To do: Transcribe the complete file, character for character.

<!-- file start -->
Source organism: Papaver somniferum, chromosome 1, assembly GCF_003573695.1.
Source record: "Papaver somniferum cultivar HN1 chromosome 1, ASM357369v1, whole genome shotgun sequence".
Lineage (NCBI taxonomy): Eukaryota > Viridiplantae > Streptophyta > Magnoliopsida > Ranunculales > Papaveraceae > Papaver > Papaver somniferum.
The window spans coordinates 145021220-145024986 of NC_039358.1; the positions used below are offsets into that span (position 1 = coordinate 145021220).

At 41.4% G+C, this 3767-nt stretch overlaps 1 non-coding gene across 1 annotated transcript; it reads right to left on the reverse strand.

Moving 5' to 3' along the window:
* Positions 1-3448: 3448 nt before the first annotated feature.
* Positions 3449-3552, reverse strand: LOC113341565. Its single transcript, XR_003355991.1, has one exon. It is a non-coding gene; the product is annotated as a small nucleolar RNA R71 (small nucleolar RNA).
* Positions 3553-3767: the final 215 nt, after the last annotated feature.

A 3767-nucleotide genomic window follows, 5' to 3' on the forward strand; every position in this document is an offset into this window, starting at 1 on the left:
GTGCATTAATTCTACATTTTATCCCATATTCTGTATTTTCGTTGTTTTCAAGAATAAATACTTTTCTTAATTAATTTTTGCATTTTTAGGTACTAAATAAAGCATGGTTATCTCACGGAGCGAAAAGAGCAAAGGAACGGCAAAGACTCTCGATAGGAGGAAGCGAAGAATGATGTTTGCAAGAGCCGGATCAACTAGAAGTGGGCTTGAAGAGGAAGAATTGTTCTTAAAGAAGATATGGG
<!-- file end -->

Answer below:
Source organism: Papaver somniferum, chromosome 1, assembly GCF_003573695.1.
Source record: "Papaver somniferum cultivar HN1 chromosome 1, ASM357369v1, whole genome shotgun sequence".
Lineage (NCBI taxonomy): Eukaryota > Viridiplantae > Streptophyta > Magnoliopsida > Ranunculales > Papaveraceae > Papaver > Papaver somniferum.
The window spans coordinates 145021220-145024986 of NC_039358.1; the positions used below are offsets into that span (position 1 = coordinate 145021220).

At 41.4% G+C, this 3767-nt stretch overlaps 1 non-coding gene across 1 annotated transcript; it reads right to left on the reverse strand.

Moving 5' to 3' along the window:
* Positions 1-3448: 3448 nt before the first annotated feature.
* Positions 3449-3552, reverse strand: LOC113341565. Its single transcript, XR_003355991.1, has one exon. It is a non-coding gene; the product is annotated as a small nucleolar RNA R71 (small nucleolar RNA).
* Positions 3553-3767: the final 215 nt, after the last annotated feature.

A 3767-nucleotide genomic window follows, 5' to 3' on the forward strand; every position in this document is an offset into this window, starting at 1 on the left:
GTGCATTAATTCTACATTTTATCCCATATTCTGTATTTTCGTTGTTTTCAAGAATAAATACTTTTCTTAATTAATTTTTGCATTTTTAGGTACTAAATAAAGCATGGTTATCTCACGGAGCGAAAAGAGCAAAGGAACGGCAAAGACTCTCGATAGGAGGAAGCGAAGAATGATGTTTGCAAGAGCCGGATCAACTAGAAGTGGGCTTGAAGAGGAAGAATTGTTCTTAAAGAAGATATGGG